The ume fruit is a small Japanese plum that typically grows wild throughout northern Japan (but also in Wakayama Prefecture). The pickled plums are traditionally made from this type of fruit with lots of rice malt added to give them their characteristic taste and texture. They have been eaten for centuries as part of everyday life in Japan, often served on top of rice balls or chopped up into sushi rolls - either can be delicious if you love sour flavors!
Are umeboshi plums good for you?
Umeboshi have many health benefits as they are rich in vitamin C and have a high concentration of antioxidants. They also contain lots of salt, which is good for you because it helps regulate the body's natural balance (too much can cause problems so eat sparingly), and potassium!
Can you eat umeboshi?
Yes! Umeboshi are traditionally eaten with rice and also used in sushi dishes. The salty taste is a great way to prevent overeating, too - it can help you feel full without consuming large amounts of calories.
Is umeboshi tasty?
Yes! As above, umeboshi tastes sour, salty and sweet. It's also crunchy because of the salt crystals in it!
Final thoughts on umeboshi
Hope you enjoyed this article about umeboshi!
Looking for more on Umeboshi and other similar content? Try these:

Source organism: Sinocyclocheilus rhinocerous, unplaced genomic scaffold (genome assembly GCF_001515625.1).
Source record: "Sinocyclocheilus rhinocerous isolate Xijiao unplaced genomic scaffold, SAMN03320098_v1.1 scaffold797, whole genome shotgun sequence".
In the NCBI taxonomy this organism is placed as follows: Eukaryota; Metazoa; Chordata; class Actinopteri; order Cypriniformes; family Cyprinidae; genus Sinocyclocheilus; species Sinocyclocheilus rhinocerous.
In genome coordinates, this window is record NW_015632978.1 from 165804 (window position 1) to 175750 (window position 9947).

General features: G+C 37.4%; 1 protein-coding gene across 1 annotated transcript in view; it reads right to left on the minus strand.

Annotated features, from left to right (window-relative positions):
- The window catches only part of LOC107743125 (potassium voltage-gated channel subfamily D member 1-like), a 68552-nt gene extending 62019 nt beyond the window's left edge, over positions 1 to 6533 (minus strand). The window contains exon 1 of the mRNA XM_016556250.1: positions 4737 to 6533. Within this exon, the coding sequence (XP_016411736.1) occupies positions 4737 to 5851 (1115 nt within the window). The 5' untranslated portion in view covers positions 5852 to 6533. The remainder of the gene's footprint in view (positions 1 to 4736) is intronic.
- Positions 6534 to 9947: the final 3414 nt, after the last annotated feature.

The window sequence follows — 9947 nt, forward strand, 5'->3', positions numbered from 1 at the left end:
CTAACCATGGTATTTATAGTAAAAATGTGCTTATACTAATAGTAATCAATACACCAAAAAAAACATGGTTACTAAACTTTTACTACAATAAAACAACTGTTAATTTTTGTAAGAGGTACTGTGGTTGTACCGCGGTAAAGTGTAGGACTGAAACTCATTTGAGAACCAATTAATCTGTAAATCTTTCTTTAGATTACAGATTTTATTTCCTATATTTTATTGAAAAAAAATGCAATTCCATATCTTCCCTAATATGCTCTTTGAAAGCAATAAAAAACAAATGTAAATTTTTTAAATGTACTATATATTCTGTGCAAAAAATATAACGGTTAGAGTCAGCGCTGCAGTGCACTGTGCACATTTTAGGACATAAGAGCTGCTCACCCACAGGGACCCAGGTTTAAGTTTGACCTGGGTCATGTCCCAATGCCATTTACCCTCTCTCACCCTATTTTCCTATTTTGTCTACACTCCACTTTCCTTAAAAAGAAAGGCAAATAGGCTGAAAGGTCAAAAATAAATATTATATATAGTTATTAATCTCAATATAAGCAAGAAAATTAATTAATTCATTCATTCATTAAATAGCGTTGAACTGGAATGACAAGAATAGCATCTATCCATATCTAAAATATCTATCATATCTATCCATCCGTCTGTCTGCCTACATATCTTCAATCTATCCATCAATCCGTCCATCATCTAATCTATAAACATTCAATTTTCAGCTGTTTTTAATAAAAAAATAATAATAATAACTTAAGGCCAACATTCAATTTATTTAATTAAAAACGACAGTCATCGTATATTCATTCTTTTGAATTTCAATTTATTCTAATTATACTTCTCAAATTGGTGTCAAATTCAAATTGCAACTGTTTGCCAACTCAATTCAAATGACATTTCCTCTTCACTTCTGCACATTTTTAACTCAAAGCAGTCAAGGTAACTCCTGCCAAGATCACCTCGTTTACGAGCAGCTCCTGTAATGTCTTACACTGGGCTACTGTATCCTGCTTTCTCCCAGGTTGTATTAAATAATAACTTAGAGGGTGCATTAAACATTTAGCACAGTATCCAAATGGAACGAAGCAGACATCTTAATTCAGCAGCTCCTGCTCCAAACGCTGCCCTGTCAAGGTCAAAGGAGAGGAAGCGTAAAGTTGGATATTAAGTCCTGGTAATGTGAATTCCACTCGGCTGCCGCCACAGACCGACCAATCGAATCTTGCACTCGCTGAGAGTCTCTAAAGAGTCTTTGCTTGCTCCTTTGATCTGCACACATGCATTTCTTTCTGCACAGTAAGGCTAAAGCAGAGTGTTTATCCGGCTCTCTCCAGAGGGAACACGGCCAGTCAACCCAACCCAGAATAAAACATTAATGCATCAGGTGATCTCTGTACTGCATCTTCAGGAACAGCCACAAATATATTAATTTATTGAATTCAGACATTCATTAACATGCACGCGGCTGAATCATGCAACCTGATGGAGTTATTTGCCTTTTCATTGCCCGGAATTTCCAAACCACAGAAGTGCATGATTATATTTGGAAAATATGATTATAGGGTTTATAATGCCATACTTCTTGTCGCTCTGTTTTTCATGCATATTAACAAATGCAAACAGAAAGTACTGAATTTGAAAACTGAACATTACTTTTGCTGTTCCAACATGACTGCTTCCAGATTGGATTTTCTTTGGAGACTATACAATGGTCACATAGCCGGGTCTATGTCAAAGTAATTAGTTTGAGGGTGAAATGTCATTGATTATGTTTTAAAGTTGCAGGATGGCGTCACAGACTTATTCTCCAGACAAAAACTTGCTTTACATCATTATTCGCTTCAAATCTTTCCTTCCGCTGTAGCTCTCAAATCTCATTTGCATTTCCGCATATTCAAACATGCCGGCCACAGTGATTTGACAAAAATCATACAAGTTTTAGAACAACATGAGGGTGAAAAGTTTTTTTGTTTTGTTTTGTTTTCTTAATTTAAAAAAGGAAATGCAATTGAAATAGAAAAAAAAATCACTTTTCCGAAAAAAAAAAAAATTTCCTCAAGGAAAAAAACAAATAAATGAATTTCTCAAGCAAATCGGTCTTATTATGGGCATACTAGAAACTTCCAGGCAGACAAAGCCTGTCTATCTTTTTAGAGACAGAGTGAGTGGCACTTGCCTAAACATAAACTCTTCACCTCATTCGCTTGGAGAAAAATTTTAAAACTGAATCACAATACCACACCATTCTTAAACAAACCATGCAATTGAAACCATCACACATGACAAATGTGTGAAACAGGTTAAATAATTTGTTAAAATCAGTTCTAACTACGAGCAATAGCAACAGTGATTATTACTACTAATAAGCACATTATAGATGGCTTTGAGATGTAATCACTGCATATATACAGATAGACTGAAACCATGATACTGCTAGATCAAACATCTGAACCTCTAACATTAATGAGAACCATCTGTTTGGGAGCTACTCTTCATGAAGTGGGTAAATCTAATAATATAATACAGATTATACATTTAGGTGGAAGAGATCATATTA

- How to Make Homemade Vegan Pizza
- Cannelloni with Spinach and Ricotta
- Dashingly Delicious Chervil: How to Grow and Cook
- Halloumi Cheese: What Is It and How to Cook?
- Magical Treacle: Spreads on Almost Anything
- The Best Truffle Fries
- Super Quick and Easy Capellini Recipe
- The Curious Properties of the Fiddlehead Fern
- Air Fryer Baked Potato: Tasty and Healthy
- Radicchio: What is it? How to cook and eat?
- The Philodendron Rio: A Houseplant for All Levels
- How to Reheat Pizza in an Air Fryer
- The Monstera Adansonii or Swiss Cheese Plant: A Living Bonsai Tree
- Picanha Steak: Brazilian Carne De Sol
- Drambuie: The Scottish Whisky You Need To Know About
- Yakiniku: Japan's Favorite BBQ
- The Amazing Flavors of Churrasco
- Chow Mein vs. Lo Mein: What's the Difference?
- How to Make a Green Tea Shot
- Coffee 101: The Basics of Macchiato
- The Art of Teppanyaki
- Dim Sum: A Culinary Journey
- The Hottest Condiment: Chamoy
- Step-by-Step Thai Tea Recipe
- The Best National Parks in Wisconsin
- Must-Visit National Parks in Illinois
- 10 National Parks in Washington State
- Montana National Parks: Places to Explore in the Treasure State
- Glaciers, Fjords, and Coastal Mountains: National Parks in Alaska
- The Best National Parks in New Mexico
- Arizona's National Parks
- 11 Must-See National Parks in Colorado
- Guide to the Best National Parks in Texas
- Breathtaking National Parks in Wyoming
- National Parks in California
- Hiking Boots: Why You Don't Need Them and What to Buy Instead
- Kona & the Big Island of Hawaii: Things to Do & See
- Best Backpacking & Camping Tents
- Best Backpacking Backpack: Why Osprey Packs are Superior
- Southern New Mexico: Carlsbad Caverns & White Sands National Monument